Ever since a story came out that the mayor was private messaging people on FB over the Copper Lounge collapse, it seems it did nothing to stop him from continuing the practice. In fact, he has stepped it up a notch.

I’ve been getting several reports from citizens that he has been trolling different FB pages for negative comments about him, and when he sees one, he messages the person who is making the comments.

I guess I can’t tell the mayor how to do his job, or care what he does in his free time, but it seems a little petty that he has become an internet troll on Facebook.

The irony of all this is, if he would just run an open and transparent city hall he wouldn’t have to worry about what people were saying about him or speculating. Most likely people would have little to say because it would be all out in the open.

I really believe he doesn’t understand the concept of letting a little sunshine in.

Happy trolling Mike!

Okay, I have whined about this quietly long enough after I missed all 3 public meetings tonight. I have made several councilors and the city clerks office aware of the multiple glitches their is with their program SIRE that they use to post the public meetings online. What the Heck already? I mean I can understand it not working a few times, but this is starting to get ridiculous. Taxpayers pay for this service? Right? So when something isn’t working it should get fixed? Right? And not 2 or 3 days later? Right? This is software and programming not rocket science.

And this is the part I don’t get (an email from the clerk’s office tonight);

Thank you for your email. Our office and our IT Department are aware of the issue.
The meeting may be viewed on CityLink (Channel 16).

Great. So why are the video cameras able to transmit to the city’s TV station but not to the internets? My response;

I haven’t had cable for over 2 years, but thanks for the advice.

Fix it already or subscribe to a new service that actually works.

I think some of you exist on my site;

Online, there are two groups of people: those who comment and everybody else.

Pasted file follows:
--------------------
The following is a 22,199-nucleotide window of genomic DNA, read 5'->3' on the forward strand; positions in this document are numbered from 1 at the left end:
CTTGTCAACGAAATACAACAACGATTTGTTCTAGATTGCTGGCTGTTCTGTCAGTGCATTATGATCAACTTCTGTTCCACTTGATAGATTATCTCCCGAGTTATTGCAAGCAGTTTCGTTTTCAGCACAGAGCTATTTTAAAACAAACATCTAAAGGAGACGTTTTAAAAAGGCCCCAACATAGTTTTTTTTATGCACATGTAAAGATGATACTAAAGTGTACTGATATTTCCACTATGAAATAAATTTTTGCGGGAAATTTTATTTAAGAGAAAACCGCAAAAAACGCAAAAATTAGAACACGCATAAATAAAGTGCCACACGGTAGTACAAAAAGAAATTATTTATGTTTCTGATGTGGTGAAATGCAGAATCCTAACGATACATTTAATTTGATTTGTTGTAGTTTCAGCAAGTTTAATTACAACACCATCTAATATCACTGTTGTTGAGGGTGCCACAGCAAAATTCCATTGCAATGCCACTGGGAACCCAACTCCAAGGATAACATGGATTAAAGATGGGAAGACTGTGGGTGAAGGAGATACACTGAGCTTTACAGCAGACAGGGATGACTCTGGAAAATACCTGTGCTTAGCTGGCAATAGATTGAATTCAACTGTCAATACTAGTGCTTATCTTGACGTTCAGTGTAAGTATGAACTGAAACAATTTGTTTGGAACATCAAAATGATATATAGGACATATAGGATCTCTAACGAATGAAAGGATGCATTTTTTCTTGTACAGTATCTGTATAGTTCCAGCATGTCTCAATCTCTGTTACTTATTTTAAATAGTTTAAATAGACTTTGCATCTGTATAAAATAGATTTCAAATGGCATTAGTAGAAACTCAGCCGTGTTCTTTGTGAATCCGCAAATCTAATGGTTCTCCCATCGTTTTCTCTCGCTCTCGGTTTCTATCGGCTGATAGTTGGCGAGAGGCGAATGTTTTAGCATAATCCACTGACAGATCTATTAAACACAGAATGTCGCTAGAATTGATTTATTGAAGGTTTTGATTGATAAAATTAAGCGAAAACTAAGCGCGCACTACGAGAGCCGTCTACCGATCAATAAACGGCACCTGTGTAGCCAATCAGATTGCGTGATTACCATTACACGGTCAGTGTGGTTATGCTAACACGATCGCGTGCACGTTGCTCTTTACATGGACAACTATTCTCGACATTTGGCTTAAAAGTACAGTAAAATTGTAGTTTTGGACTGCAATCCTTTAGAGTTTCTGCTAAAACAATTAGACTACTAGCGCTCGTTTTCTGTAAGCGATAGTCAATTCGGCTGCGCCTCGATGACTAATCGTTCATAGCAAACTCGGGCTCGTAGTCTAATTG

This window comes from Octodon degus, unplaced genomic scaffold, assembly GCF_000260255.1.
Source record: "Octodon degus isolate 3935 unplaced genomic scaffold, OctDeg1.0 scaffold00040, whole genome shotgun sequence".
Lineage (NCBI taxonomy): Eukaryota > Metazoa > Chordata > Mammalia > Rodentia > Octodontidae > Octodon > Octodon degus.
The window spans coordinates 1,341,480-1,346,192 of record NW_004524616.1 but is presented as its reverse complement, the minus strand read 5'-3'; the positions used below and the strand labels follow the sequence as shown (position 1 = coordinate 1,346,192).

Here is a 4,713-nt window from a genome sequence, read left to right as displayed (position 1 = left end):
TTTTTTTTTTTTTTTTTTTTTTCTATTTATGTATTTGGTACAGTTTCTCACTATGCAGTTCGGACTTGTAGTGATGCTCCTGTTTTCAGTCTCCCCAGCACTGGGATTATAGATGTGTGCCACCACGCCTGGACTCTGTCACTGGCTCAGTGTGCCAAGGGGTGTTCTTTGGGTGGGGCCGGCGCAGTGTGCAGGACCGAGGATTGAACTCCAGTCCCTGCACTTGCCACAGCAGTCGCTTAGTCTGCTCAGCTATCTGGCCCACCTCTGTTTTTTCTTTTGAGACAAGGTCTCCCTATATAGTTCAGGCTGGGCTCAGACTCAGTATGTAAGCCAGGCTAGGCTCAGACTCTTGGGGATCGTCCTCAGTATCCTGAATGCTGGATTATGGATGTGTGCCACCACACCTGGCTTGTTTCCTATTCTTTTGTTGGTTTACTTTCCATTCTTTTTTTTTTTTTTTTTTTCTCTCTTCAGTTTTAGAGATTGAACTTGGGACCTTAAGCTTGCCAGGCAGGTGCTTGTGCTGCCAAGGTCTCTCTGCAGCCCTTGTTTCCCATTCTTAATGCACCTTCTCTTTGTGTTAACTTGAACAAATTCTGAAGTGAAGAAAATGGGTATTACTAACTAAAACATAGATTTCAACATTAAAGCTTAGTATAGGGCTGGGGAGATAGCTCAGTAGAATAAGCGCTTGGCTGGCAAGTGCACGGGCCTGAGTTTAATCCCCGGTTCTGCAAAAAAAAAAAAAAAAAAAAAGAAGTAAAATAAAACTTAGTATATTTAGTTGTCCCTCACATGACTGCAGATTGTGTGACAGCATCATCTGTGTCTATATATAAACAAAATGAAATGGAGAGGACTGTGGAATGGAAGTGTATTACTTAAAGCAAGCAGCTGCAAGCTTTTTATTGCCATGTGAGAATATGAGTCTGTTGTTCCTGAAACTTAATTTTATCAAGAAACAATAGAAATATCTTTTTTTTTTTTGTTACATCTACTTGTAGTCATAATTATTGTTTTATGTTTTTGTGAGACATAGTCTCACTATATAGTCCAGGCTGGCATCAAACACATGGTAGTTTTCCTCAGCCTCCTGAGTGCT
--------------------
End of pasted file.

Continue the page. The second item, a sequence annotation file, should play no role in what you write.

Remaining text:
While comment threads across the Web can sometimes spur lively debate by offering a forum for the free exchange of opinions, they’re just as often a bulletin board for the neurotic, profane and frenetic rantings of anonymous strangers.

Sorry Patt, the president already has the power to shut down the internets;

Lieberman and his staff on the Senate Committee on Homeland and Security and Government Affairs say that the bill limits the powers that the president already has as a result of the 1934 Communications Act, which was amended in the 1996 bill.  The president already has the power to “shut off any and all regulated telecommunications if he deems it necessary for national security.”  Leslie Phillips, the communications director for the committee,”said “The very purpose of this legislation is to replace the sledgehammer of the 1934 Communications Act with a scalpel.”
“Lieberman’s Protecting Cyberspace as a National Asset Act of 2010 …requires that owners of critical infrastructure, a definition that dates to the PATRIOT Act, work with the newly created director of the National Center for Cybersecurity and Communications within the Department of Homeland Security, to develop a risk assessment and a plan to mitigate their risks in the case of a national cyber emergency.”None of those response plans expressly require that telecommunications providers develop a kill switch; in fact, the director is prohibited from requiring an critical infrastructure owner or operators from using any specific mechanism.

The owners and operators of covered critical infrastructure shall have flexibility to implement any security measure, or combination thereof, to satisfy the security performance requirements described in subparagraph (A) and the Director may not disapprove under this section any proposed security measures, or combination thereof, based on the presence or absence of any particular security measure if the proposed security measures, or combination thereof, satisfy the security performance requirements established by the Director under this section.

Phillips reiterated this point with TPMDC: “There is not a ‘kill switch.'” When asked what measures might be envisioned by the legislation, she said, “A software patch, or a way to deny traffic from a certain country. All these measures were be developed with the private sector, not imposed on it.”

In addition to the measures that allow companies to come up with their own ways to mitigate the risks to their companies (and customers) from cyber attacks, and the requirement that they use the least disruptive means possible and attempt to mitigate larger impacts, the legislation also only allows the President to impose the state of emergency for 30 days, with a potential extension of 30 days. Under current law, he is allowed to shut down any and all telecommunications infrastructure for as long as he likes.”